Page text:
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Employers Slow to Address 'Metabolic Syndrome' Despite Sharp Impact on Health Costs

Awareness of the health condition, which is largely preventable through diet and exercise, remains low.

October 11, 2005
Related Topics: Health and Wellness, Compensation
A huge driver of health care costs in the workplace is a medical condition that most human resource professionals, CFOs or CEOs have probably never heard of.

    While it’s been discussed in the medical community for years and afflicts nearly 50 million Americans--almost one-quarter of U.S. adults--many employers aren’t aware of what’s known as "metabolic syndrome." It’s a diagnosis that has become increasingly common because of the obesity epidemic. Metabolic syndrome is a condition characterized by having a cluster of risk factors, such as hypertension, excessive abdominal fat, abnormal cholesterol, elevated levels of fats in the blood, called triglycerides, and insulin resistance or glucose intolerance.

    Alone, any one of these conditions usually can be treated, but together they dramatically increase the chance of heart disease, diabetes, liver and kidney disease, and possibly cancer. The underlying cause of metabolic syndrome is the body’s inability to use insulin efficiently. While some people are genetically disposed to the syndrome, others develop it from being overweight and not exercising enough.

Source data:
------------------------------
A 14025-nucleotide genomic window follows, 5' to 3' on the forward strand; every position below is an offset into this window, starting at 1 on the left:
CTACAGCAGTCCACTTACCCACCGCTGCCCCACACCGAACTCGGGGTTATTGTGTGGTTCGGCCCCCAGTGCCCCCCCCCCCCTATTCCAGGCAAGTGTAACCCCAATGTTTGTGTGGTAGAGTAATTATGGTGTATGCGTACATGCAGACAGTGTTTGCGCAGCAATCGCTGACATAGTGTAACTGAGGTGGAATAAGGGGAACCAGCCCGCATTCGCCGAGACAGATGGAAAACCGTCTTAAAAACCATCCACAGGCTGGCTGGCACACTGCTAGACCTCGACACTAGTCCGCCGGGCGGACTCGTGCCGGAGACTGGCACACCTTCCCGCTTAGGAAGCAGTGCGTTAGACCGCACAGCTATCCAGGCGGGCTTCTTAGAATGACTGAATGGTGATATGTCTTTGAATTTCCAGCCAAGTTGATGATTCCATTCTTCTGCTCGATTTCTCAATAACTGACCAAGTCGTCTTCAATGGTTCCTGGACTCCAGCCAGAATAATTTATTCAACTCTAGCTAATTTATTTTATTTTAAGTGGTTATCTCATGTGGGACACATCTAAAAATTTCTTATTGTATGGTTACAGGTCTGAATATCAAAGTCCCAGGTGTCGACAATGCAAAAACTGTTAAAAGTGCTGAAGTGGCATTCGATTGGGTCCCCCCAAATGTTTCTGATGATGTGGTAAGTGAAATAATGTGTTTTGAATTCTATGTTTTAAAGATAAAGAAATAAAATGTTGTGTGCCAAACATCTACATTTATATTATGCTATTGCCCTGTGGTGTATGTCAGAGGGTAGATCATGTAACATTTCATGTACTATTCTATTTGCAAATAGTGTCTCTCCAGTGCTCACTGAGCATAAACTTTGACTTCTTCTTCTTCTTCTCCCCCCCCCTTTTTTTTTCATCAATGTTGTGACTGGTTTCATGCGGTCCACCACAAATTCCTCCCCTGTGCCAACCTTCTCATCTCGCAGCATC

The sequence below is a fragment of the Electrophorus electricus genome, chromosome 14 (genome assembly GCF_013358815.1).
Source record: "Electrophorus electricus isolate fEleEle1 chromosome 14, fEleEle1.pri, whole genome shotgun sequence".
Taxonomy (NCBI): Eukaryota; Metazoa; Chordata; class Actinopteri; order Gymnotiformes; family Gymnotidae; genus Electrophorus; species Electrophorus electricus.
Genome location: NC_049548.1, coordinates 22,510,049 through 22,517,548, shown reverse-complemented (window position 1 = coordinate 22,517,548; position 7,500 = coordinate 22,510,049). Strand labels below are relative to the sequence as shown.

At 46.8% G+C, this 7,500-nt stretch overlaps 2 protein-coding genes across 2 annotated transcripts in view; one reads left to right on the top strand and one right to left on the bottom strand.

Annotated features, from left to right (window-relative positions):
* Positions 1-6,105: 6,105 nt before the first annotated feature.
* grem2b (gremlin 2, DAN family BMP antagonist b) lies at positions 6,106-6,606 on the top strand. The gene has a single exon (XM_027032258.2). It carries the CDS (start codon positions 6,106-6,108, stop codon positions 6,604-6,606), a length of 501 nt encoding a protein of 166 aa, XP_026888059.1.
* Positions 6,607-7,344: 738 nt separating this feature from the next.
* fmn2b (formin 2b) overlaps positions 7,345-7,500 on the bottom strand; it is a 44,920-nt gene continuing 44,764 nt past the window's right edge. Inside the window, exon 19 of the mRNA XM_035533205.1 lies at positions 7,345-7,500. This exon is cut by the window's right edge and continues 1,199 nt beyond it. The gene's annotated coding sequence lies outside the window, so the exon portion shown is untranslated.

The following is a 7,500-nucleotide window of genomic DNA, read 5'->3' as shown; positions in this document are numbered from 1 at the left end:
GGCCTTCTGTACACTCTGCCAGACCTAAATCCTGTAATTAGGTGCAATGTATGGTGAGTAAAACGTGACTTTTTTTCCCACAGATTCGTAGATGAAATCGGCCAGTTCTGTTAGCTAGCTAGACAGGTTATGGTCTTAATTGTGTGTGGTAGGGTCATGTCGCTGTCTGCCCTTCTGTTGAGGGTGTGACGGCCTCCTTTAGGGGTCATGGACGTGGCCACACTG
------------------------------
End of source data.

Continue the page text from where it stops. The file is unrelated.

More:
The prevalence of metabolic syndrome in Americans over age 40 has increased by more than 60 percent in the past decade, according to a report from the Mayo Clinic. The average yearly pharmacy cost of treating adult patients with metabolic syndrome exceeds $4,000. That’s more than four times the average annual amount spent on drugs for all other patients, according to recent data from Medco Health Solutions Inc.

    The health risks and costs associated with metabolic syndrome are yet another reason why employers need to be more proactive in encouraging their employees to lead a healthy lifestyle, says Dr. Robert Epstein, Medco’s chief medical officer. While more and more employers are offering programs to fight obesity, few are focusing on the combination of risk factors that make up metabolic syndrome.

    The syndrome is largely preventable through diet and exercise, and that’s what employers need to focus on when tackling the health care costs of this condition, he says. "(Metabolic syndrome) is really not on the radar screens as something that’s preventable or costly, and it ought to be," Epstein says. "It’s dramatically increasing … so it’s time for employers to get aggressive and do something about it."